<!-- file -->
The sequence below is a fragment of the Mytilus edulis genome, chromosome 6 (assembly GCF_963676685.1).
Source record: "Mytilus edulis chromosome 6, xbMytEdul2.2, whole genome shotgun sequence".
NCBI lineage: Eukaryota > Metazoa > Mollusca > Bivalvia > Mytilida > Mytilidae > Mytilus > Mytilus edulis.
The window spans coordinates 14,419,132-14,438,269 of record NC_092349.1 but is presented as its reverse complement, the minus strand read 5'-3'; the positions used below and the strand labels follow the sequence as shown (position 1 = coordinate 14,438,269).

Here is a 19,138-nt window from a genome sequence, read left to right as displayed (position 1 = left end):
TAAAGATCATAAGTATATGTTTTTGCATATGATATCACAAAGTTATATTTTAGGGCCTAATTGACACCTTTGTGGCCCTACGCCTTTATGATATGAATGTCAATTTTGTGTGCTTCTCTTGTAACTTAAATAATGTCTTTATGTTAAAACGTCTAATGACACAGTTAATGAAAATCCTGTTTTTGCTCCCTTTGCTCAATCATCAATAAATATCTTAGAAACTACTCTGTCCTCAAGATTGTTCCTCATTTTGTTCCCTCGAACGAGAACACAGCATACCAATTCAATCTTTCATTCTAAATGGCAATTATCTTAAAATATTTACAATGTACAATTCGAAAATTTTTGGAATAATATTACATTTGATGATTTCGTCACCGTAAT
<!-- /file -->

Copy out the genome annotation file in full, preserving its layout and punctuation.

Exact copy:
The sequence below is a fragment of the Mytilus edulis genome, chromosome 6 (assembly GCF_963676685.1).
Source record: "Mytilus edulis chromosome 6, xbMytEdul2.2, whole genome shotgun sequence".
NCBI lineage: Eukaryota > Metazoa > Mollusca > Bivalvia > Mytilida > Mytilidae > Mytilus > Mytilus edulis.
The window spans coordinates 14,419,132-14,438,269 of record NC_092349.1 but is presented as its reverse complement, the minus strand read 5'-3'; the positions used below and the strand labels follow the sequence as shown (position 1 = coordinate 14,438,269).

Here is a 19,138-nt window from a genome sequence, read left to right as displayed (position 1 = left end):
TAAAGATCATAAGTATATGTTTTTGCATATGATATCACAAAGTTATATTTTAGGGCCTAATTGACACCTTTGTGGCCCTACGCCTTTATGATATGAATGTCAATTTTGTGTGCTTCTCTTGTAACTTAAATAATGTCTTTATGTTAAAACGTCTAATGACACAGTTAATGAAAATCCTGTTTTTGCTCCCTTTGCTCAATCATCAATAAATATCTTAGAAACTACTCTGTCCTCAAGATTGTTCCTCATTTTGTTCCCTCGAACGAGAACACAGCATACCAATTCAATCTTTCATTCTAAATGGCAATTATCTTAAAATATTTACAATGTACAATTCGAAAATTTTTGGAATAATATTACATTTGATGATTTCGTCACCGTAAT